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the public software incorporating the copyrighted programme, or to modify and publicly display the programme. In these circumstances, the payments are for the right to use the copyright in the programme (i.e., to exploit the rights that would otherwise be the sole prerogative of the copyright holder). In other types of transactions, the rights acquired in relation to the copyright are limited to those necessary to enable the user to operate the programme, for example, where the transferee has l .....

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try. In some countries the act of copying the programme onto the hard drive or random access memory of a computer would, without a licence, constitute a breach of copyright. However, the copy right laws of many countries automatically grant this right to the owner of software which incorporates a computer programme. Regardless of whether this right is granted under law or under a licence agreement with the copyright holder, copying the programme onto the computer's hard drive or random acces .....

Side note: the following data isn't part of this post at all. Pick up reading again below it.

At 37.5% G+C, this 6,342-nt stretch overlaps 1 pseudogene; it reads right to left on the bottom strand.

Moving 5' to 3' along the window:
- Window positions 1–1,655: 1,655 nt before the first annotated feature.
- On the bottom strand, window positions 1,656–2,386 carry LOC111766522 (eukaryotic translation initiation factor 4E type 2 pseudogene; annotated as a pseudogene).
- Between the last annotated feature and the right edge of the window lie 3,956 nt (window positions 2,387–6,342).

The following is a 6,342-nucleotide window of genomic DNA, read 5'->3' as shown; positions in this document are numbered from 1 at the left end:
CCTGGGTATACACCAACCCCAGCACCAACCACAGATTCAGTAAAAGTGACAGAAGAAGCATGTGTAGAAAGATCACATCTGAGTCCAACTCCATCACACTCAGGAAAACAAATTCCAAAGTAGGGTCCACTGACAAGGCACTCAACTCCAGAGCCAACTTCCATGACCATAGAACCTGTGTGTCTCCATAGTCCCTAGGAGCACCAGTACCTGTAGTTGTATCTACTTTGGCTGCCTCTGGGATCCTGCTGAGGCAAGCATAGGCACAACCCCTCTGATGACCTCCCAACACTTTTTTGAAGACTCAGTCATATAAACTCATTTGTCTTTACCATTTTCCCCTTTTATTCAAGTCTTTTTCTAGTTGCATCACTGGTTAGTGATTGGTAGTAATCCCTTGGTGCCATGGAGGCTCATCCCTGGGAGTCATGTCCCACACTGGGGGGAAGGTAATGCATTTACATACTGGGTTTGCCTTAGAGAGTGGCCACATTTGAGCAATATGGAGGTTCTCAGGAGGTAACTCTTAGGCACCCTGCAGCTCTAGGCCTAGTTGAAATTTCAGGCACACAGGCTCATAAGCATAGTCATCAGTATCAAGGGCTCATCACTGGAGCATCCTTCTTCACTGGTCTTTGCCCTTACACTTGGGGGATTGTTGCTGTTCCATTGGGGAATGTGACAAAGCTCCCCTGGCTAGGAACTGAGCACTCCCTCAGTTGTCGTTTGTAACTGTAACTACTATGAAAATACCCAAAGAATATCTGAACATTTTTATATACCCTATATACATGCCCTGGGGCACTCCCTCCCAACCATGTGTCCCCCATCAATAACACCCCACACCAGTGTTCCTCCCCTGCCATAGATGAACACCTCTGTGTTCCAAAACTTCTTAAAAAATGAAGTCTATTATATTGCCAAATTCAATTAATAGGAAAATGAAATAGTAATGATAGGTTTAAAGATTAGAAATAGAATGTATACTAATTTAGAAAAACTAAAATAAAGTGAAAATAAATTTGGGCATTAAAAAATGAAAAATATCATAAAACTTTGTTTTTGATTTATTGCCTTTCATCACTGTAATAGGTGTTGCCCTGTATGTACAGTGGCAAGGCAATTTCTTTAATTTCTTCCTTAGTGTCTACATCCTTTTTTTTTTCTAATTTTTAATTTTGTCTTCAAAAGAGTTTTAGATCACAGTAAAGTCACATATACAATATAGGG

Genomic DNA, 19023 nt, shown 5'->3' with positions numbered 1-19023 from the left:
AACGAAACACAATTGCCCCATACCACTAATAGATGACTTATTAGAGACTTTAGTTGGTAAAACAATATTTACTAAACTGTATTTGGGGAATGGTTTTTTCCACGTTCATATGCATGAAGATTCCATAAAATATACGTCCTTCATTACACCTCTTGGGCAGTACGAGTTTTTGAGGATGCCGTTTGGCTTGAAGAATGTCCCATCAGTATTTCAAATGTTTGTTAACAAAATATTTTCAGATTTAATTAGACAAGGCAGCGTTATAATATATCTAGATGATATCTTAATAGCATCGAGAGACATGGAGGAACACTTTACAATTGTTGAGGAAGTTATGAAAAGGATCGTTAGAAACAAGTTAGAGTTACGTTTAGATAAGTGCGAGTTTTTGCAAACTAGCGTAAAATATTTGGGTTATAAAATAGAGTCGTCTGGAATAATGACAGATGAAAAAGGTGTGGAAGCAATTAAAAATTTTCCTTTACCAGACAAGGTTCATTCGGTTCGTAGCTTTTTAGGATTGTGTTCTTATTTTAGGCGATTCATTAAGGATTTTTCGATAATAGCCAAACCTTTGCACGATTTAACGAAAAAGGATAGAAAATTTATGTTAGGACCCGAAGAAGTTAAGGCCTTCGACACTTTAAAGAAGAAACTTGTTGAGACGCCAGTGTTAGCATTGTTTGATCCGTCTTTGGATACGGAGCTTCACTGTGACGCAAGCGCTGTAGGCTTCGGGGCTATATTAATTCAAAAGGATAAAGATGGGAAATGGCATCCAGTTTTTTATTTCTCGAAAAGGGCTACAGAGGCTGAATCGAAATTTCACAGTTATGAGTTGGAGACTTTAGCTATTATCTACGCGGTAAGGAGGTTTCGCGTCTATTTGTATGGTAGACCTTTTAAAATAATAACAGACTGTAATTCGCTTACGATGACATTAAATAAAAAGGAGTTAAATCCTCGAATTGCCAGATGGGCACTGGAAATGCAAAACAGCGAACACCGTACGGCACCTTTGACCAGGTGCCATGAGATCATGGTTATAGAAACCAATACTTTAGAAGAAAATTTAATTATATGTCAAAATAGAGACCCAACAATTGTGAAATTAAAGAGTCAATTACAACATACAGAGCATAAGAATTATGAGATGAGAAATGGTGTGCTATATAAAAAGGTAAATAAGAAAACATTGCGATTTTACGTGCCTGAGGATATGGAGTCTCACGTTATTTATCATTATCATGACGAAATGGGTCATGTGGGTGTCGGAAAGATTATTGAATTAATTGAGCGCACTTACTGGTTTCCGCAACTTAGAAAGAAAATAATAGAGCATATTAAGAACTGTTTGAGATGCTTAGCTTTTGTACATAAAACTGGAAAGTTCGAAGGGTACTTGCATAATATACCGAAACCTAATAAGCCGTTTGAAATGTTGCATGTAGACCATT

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relevant. For example, it does not matter whether the transferee acquires a computer disk containing a copy of the programme or directly receives a copy on the hard disc of her computer via a modem connection. It is also of no relevance that there may be restrictions on the use to which the transferee can put the software." (Underlining by us for emphasis) 11. After referring to the aforesaid OECD Commentary, the AAR in its decision rendered in the case of Dassault Systems KK (supra) observ .....